Matt Carroll Rumors

All NBA Players

0
Matt Carroll
Matt Carroll
Position: None
Born: 08/28/80
Height: 6-6 / 1.98
Weight:212 lbs. / 96.2 kg.
wpid-i_f0_3c_f6_muggsy_bogues.jpg
The Charlotte Bobcats are defining Matt Carroll’s role with the team and bringing Muggsy Bogues back into the fold. A couple of months ago I reported Carroll, who played 7 ½ of his 10 NBA seasons as a Bobcat, was joining the organization. The franchise didn’t initially define his role. The Bobcats are now calling Carroll a “team ambassador” with a variety of roles. He’s started doing radio color analysis on home games (long overdue Scott Lauer got someone to interact with). Carroll will also serve a variety of community-relations roles with the team.
wpid-i_a8_44_3b_matt_carroll.jpg
Matt Carroll liked wearing a blue 76ers practice shirt. And he looked good in it. Carroll, a 10-year NBA player, sported a Sixers shirt while he helped Sixers coach Brett Brown, who coached him with the Spurs as a rookie, during training camp that ended Wednesday at St. Joseph’s. Carroll, 33, contacted Brown after deciding to retire and Brown invited him to Philadelphia. “I’ve been enjoying it,” said Carroll, a Hatboro-Horsham High graduate. “It’s been a great experience with the Sixers and having a chance to work with a lot of young players (including former Temple standout Khalif Wyatt) and learning from Brett and the rest of his coaching staff.”
New Orleans Hornets point guard Matt Carroll, who was acquired in a trade from the Charlotte Bobcats on Tuesday in exchange for forward Hakim Warrick, still has not reported and is expected to miss Friday night’s game against the Oklahoma City Thunder. When asked about Carroll’s status after Thursday’s practice, Hornets Coach Monty Williams said there have been discussions going on between Carroll’s agent and Hornets General Manager Dell Demps. Though Williams wouldn’t elaborate on the specifics about the discussions, team officials said they intend to give an update on Carroll’s status Friday.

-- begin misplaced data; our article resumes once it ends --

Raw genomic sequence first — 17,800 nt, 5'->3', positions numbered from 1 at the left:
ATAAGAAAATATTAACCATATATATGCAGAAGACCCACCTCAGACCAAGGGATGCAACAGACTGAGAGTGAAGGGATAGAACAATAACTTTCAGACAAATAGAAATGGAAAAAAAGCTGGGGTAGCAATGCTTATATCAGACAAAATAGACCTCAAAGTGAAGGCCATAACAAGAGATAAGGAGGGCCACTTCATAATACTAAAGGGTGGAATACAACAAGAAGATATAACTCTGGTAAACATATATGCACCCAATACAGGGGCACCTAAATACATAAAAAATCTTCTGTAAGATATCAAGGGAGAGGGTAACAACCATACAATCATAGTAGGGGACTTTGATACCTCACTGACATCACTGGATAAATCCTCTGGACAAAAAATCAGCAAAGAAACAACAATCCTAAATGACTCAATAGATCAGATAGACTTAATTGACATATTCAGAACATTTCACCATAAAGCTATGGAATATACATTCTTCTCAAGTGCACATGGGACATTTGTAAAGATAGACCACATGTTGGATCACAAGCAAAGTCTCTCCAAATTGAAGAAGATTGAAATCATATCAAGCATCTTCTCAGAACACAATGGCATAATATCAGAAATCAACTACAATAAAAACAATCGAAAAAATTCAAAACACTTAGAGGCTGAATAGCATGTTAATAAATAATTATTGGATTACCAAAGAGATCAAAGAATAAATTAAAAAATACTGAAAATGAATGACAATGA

So Carroll had quite the unique and overwhelmingly valuable existence in Dallas for a player who scored 71 points over 262 minutes in 46 games in a season-and-a-half. Yet every time the name Matt Carroll comes up, it makes Mavs owner Mark Cuban bust out with a smile. “I do,” Cuban wrote in an email. “Because Matt is such a good guy. He makes the NBA better on the court and off.”
wpid-i_a8_44_3b_matt_carroll.jpg
Carroll was obtained from the Charlotte Bobcats on Tuesday in exchange for forward Hakim Warrick, who had seen only a few minutes of action with the Hornets in the first five games of the season. “We can always use guys who can shoot,” Williams said of Carroll, a career 38 percent 3-point shooter, “but I didn’t feel good about having Hakim sitting like that. We don’t feel like that’s right when a guy does what he’s supposed to do every day and not get a chance to play. “In a sense, we’ve made this trade in our detriment, losing a guy like Hakim who can play, but we also felt like it was owed to him to have an opportunity to play, especially in his final (contract) year.”